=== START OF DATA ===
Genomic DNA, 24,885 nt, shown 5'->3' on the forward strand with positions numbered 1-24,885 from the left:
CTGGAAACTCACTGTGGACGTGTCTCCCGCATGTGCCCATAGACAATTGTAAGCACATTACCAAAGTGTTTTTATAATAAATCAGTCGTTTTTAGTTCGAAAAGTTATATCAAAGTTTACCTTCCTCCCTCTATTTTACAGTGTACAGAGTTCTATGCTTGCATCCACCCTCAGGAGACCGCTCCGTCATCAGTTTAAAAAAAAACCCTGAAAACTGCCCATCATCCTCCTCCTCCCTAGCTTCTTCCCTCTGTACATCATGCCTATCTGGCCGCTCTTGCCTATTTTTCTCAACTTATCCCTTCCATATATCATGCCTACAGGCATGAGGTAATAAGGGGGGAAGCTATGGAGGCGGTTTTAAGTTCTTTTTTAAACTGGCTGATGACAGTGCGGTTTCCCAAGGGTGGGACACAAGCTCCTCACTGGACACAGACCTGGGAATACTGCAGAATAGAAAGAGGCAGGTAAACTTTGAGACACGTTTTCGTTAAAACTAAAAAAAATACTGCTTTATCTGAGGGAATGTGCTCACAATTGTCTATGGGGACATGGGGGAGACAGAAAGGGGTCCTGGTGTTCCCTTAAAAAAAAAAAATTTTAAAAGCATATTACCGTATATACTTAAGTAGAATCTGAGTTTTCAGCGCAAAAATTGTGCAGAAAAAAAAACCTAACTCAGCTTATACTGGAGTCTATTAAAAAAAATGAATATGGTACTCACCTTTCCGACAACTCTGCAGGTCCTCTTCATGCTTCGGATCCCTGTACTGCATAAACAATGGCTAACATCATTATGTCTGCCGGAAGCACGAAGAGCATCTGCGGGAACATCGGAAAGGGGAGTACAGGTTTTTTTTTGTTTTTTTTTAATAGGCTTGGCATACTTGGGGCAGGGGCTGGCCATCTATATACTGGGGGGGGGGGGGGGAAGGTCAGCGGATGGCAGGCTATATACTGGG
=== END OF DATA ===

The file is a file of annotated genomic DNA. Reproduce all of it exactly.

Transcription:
Genomic DNA, 24,885 nt, shown 5'->3' on the forward strand with positions numbered 1-24,885 from the left:
CTGGAAACTCACTGTGGACGTGTCTCCCGCATGTGCCCATAGACAATTGTAAGCACATTACCAAAGTGTTTTTATAATAAATCAGTCGTTTTTAGTTCGAAAAGTTATATCAAAGTTTACCTTCCTCCCTCTATTTTACAGTGTACAGAGTTCTATGCTTGCATCCACCCTCAGGAGACCGCTCCGTCATCAGTTTAAAAAAAAACCCTGAAAACTGCCCATCATCCTCCTCCTCCCTAGCTTCTTCCCTCTGTACATCATGCCTATCTGGCCGCTCTTGCCTATTTTTCTCAACTTATCCCTTCCATATATCATGCCTACAGGCATGAGGTAATAAGGGGGGAAGCTATGGAGGCGGTTTTAAGTTCTTTTTTAAACTGGCTGATGACAGTGCGGTTTCCCAAGGGTGGGACACAAGCTCCTCACTGGACACAGACCTGGGAATACTGCAGAATAGAAAGAGGCAGGTAAACTTTGAGACACGTTTTCGTTAAAACTAAAAAAAATACTGCTTTATCTGAGGGAATGTGCTCACAATTGTCTATGGGGACATGGGGGAGACAGAAAGGGGTCCTGGTGTTCCCTTAAAAAAAAAAAATTTTAAAAGCATATTACCGTATATACTTAAGTAGAATCTGAGTTTTCAGCGCAAAAATTGTGCAGAAAAAAAAACCTAACTCAGCTTATACTGGAGTCTATTAAAAAAAATGAATATGGTACTCACCTTTCCGACAACTCTGCAGGTCCTCTTCATGCTTCGGATCCCTGTACTGCATAAACAATGGCTAACATCATTATGTCTGCCGGAAGCACGAAGAGCATCTGCGGGAACATCGGAAAGGGGAGTACAGGTTTTTTTTTGTTTTTTTTTAATAGGCTTGGCATACTTGGGGCAGGGGCTGGCCATCTATATACTGGGGGGGGGGGGGGGAAGGTCAGCGGATGGCAGGCTATATACTGGG